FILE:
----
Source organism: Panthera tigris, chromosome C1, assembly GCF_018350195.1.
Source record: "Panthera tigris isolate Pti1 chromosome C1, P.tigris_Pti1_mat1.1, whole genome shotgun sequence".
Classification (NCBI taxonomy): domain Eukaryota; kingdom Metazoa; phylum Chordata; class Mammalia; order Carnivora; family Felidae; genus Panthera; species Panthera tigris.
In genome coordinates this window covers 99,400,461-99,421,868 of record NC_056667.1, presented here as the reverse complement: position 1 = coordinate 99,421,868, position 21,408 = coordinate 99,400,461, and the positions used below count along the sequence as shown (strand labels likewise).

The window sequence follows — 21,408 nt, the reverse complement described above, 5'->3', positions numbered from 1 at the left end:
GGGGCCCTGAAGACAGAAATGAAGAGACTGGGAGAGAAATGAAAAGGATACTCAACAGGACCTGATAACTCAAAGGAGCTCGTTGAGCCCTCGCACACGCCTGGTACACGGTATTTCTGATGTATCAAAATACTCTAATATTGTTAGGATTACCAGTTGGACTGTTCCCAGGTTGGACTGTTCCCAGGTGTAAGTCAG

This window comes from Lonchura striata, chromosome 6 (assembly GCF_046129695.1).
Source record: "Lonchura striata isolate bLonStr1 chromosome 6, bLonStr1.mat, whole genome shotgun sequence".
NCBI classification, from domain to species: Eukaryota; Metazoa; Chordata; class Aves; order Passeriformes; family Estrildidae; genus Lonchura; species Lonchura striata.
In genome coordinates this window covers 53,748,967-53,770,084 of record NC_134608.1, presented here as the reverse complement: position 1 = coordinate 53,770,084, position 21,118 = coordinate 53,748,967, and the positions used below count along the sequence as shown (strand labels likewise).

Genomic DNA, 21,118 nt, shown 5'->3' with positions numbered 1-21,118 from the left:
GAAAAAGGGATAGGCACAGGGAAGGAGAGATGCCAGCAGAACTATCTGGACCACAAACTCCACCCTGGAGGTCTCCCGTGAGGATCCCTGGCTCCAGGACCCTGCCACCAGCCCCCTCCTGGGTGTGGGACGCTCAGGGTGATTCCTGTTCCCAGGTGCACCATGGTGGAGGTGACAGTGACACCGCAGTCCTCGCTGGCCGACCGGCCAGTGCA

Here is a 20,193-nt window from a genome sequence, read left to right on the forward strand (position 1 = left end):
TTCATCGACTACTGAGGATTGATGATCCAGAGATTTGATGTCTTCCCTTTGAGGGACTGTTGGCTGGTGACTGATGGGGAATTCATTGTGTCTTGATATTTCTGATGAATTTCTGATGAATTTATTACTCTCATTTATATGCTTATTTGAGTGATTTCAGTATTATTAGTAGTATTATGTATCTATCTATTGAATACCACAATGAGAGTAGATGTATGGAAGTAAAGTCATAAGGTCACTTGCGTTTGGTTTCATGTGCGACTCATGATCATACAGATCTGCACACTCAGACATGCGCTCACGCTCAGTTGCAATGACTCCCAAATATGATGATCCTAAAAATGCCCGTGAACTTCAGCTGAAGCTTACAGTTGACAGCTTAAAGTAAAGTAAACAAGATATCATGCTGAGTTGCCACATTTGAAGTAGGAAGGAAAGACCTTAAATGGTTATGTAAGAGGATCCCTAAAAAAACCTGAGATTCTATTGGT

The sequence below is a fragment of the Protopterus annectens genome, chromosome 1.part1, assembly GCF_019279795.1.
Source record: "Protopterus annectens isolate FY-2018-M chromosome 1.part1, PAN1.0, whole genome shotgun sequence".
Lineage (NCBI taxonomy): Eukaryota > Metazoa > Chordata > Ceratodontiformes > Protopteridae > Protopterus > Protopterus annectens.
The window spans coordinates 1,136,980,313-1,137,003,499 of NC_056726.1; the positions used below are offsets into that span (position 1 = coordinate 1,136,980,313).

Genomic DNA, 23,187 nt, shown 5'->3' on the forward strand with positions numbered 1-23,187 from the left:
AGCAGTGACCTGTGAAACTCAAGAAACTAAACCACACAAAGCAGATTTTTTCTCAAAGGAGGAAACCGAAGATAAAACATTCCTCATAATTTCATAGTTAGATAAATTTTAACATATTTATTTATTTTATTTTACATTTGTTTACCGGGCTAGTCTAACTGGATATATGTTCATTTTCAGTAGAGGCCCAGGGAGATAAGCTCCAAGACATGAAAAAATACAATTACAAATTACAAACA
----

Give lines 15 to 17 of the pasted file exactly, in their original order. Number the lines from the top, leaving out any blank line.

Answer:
The sequence below is a fragment of the Protopterus annectens genome, chromosome 1.part1, assembly GCF_019279795.1.
Source record: "Protopterus annectens isolate FY-2018-M chromosome 1.part1, PAN1.0, whole genome shotgun sequence".
Lineage (NCBI taxonomy): Eukaryota > Metazoa > Chordata > Ceratodontiformes > Protopteridae > Protopterus > Protopterus annectens.